Wednesday, 3 February 2016

Zika Virus Facts You Need To Know

WHO says Zika virus is strongly suspected of causing birth defects

What is the Zika virus?

Zika virus is a mosquito-transmitted infection related to dengue, yellow fever and West Nile virus.
Symptoms are mild and include fever, rash, joint pain and conjunctivitis (red eyes).
Just one in five people infected becomes ill. Hospitalisation is uncommon and deaths are rare.

How does it spread? 

Zika is primarily spread through the bite of an infected  Aedes  species of mosquito.
Pregnant women can also pass the virus to their babies during pregnancy, but how and when this happens is unclear.

Those infected can pass the virus on through a mosquito bite for about seven days after infection.
There are no reports of transmission through breastfeeding, but in a few cases the virus has been reported to have been passed on through blood transfusion.

Can it be caught through sexual contact?

Sexual transmission of Zika is considered rare although health officials in the US state of Texas have reported a case in which they say Zika is likely to have been contracted through sex.

The individual infected had not been in Zika-affected areas, but a sexual partner had and suffered Zika-like symptoms.

Health officials are now urging men to use condoms after travelling to areas which have the Zika virus and to avoid having unprotected sex for six months if they have had symptoms.
They say pregnant women should avoid contact with semen from men exposed to the virus.

Where is Zika?

The latest outbreak is in 25 countries   in the Carribean, Central America and South America.
Past outbreaks have been in Gabon, Egypt, Nigeria, Senegal, Sierra Leone, Côte d'Ivoire, the Central African Republic, Cambodia, Micronesia, Malaysia, Pakistan, India, Thailand, Philippines, and Indonesia.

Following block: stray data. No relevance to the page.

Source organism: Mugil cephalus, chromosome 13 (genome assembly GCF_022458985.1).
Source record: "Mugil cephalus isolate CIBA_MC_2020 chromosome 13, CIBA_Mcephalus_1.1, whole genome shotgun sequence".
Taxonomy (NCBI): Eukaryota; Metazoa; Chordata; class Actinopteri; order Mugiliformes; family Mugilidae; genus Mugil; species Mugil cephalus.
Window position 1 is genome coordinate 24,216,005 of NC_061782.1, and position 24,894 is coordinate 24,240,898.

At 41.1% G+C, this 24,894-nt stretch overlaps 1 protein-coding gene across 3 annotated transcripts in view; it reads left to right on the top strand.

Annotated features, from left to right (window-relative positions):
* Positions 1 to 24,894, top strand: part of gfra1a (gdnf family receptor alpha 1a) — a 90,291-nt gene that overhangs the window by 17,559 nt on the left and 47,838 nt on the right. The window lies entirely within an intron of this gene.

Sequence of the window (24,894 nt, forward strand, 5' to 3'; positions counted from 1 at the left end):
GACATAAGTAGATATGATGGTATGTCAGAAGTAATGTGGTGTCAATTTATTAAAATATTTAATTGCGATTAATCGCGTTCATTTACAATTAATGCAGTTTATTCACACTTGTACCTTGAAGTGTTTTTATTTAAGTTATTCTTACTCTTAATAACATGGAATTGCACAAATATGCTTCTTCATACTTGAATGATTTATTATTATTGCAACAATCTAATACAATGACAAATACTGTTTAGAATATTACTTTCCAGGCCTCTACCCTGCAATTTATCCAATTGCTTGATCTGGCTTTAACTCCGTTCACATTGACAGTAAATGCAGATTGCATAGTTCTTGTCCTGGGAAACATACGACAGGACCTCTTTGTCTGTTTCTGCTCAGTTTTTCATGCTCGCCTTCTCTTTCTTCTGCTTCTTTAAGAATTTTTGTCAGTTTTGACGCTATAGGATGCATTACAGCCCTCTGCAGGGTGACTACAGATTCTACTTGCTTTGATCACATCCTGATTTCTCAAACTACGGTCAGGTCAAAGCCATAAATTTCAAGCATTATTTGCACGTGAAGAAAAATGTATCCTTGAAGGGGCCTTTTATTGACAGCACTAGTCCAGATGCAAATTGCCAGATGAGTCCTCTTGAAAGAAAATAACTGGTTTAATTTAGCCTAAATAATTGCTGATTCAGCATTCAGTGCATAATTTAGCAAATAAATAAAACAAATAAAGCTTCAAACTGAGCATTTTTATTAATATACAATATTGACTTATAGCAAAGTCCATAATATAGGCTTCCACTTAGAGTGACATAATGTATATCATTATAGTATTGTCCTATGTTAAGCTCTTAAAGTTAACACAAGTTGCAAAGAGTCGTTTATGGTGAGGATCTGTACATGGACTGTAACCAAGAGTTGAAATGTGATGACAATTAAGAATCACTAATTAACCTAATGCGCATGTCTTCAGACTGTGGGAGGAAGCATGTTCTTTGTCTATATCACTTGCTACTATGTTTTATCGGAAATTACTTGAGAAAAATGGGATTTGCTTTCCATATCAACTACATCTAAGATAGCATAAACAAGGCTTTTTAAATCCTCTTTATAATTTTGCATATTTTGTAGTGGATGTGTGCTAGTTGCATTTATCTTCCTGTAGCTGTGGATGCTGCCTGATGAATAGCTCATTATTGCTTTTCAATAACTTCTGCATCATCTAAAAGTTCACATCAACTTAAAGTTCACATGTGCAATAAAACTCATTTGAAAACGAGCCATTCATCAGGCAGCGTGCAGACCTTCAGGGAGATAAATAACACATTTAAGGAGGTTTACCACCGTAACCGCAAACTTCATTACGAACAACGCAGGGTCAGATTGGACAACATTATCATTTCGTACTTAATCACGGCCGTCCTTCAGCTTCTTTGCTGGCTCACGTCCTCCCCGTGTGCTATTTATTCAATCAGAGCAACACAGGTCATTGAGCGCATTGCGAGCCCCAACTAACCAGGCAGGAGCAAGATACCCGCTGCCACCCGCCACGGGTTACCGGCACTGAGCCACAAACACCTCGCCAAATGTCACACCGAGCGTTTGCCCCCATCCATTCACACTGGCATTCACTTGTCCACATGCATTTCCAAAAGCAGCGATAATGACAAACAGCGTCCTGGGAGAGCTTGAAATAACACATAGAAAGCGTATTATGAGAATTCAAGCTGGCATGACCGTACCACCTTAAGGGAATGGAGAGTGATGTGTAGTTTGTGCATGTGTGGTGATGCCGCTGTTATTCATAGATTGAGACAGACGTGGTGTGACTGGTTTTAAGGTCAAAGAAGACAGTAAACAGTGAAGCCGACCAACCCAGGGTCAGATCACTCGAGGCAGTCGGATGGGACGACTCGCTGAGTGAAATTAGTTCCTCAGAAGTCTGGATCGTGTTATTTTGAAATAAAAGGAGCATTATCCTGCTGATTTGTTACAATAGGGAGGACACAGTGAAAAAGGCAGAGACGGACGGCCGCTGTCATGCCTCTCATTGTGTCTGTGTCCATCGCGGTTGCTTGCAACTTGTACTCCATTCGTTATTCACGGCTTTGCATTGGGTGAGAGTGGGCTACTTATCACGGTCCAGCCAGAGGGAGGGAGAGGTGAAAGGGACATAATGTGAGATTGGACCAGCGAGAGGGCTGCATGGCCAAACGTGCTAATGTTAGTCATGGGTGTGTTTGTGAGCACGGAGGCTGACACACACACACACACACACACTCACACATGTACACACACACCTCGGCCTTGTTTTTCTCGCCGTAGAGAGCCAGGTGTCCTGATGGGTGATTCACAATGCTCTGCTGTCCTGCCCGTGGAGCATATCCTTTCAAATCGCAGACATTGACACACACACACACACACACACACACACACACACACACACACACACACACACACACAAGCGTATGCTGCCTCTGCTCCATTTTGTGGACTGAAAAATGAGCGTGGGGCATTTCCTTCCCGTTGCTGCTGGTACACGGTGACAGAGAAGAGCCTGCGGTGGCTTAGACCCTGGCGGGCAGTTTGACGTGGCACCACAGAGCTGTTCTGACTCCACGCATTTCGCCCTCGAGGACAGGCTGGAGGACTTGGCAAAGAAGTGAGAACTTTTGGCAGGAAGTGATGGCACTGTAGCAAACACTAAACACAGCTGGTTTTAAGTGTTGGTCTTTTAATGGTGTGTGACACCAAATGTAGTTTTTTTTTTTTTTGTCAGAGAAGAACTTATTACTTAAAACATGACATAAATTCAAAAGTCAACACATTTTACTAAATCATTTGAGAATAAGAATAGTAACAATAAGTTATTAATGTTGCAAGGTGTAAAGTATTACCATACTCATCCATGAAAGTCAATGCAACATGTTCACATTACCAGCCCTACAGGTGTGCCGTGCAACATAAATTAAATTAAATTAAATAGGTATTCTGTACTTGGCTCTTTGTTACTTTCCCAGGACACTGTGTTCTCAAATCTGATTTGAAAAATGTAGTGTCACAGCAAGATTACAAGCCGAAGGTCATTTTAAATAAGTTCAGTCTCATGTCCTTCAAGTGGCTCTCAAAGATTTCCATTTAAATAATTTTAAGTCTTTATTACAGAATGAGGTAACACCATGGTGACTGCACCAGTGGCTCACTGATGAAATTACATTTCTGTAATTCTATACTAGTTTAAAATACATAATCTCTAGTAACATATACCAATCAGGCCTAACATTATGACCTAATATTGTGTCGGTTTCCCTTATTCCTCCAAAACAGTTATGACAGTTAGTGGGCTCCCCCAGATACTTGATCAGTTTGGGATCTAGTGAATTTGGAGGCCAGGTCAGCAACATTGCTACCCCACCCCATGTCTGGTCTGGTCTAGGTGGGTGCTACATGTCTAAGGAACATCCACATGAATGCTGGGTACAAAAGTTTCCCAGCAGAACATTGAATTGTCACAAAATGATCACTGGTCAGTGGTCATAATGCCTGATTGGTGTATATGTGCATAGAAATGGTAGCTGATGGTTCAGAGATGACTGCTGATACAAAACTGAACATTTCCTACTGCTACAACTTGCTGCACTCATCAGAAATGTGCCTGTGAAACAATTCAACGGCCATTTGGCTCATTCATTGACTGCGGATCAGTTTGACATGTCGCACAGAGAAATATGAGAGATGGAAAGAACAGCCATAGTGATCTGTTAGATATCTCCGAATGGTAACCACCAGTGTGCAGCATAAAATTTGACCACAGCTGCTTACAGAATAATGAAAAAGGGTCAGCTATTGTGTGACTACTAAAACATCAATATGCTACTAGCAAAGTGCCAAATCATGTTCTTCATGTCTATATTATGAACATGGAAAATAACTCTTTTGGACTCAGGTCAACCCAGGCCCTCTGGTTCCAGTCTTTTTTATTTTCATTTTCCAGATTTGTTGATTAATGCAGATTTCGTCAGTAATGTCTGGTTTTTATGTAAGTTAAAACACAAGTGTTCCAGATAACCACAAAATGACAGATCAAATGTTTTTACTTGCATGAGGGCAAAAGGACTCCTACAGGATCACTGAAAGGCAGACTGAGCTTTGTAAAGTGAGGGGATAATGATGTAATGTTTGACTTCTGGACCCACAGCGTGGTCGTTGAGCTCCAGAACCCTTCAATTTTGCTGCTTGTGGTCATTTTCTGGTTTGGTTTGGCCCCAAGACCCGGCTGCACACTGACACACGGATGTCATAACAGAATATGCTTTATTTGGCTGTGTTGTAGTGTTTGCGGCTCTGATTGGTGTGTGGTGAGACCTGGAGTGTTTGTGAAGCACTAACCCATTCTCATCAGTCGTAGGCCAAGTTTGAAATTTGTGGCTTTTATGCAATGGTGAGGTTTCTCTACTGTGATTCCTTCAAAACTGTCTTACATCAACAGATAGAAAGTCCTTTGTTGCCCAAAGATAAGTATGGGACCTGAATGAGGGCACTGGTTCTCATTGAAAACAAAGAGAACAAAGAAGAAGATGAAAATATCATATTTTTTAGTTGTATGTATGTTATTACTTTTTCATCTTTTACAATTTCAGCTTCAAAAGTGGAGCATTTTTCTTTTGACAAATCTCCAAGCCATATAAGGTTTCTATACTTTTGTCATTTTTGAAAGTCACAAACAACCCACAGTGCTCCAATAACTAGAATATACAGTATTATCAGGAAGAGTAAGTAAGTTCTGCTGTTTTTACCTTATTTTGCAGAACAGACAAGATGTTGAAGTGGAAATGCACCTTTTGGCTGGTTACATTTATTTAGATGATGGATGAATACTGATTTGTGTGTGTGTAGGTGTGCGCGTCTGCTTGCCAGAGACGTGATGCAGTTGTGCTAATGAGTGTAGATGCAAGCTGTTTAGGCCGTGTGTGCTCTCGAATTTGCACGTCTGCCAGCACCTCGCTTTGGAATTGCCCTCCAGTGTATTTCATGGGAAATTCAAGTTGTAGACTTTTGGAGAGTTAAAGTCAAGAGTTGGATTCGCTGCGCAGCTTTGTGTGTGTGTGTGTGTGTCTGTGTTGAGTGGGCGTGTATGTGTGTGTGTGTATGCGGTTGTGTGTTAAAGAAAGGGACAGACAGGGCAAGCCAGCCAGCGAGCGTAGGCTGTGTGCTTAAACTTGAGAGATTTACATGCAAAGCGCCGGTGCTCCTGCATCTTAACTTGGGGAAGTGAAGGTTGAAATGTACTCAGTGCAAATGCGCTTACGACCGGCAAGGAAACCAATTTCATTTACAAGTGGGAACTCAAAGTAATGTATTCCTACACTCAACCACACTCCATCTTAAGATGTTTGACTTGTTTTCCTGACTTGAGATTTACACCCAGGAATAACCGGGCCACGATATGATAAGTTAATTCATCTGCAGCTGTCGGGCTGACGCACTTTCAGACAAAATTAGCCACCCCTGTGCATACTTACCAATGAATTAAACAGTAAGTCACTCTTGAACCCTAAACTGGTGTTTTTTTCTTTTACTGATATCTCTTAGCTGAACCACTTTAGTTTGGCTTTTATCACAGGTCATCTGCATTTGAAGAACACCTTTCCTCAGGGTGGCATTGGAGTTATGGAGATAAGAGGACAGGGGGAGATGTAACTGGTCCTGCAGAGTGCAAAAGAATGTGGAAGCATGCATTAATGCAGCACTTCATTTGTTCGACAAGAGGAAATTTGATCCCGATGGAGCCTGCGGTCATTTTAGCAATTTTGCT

How is Zika diagnosed?

A blood or tissue sample from the first week of the infection must be sent to an advanced laboratory.

The virus can be detected through sophisticated molecular testing that seeks out the active virus, which lasts in the body for about a week.

Research is being done to develop a rapid test which could look for antibodies after a patient has recovered from the virus, making it possible to test for immunity.

How is Zika treated?

There is no vaccine or specific medicine currently available and treatment is normally focused on relieving the symptoms.

Can GM mosquitos stop the virus?

British biotech company Oxitec has produced genetically modified  Aedes aegypti mosquitoes by introduing two genes into its DNA.

One of them makes its eggs glow under UV light, helping with identification.
The other causes the mosquito's offspring to die.

Oxitec says that by releasing the GM mosquitos into infected areas, populations of  Aedes aegypti  can be reduced by more than 80 percent, thereby reducing transmission of Zika.

Oxitec says there is no way the mosquitos' modified DNA can transfer into humans or other mammals and insects, but public fears over genetic modification mean the technique is controversial.

Can a vaccine be developed?

A vaccine is possible but development, testing and trials for human vaccines normally take years and cost hundreds of millions of dollars.

A number of companies, including Inovio, Hawaii Biotech, GSK and Sanofi are developing or considering working on a vaccine.
Source: Al Jazeera

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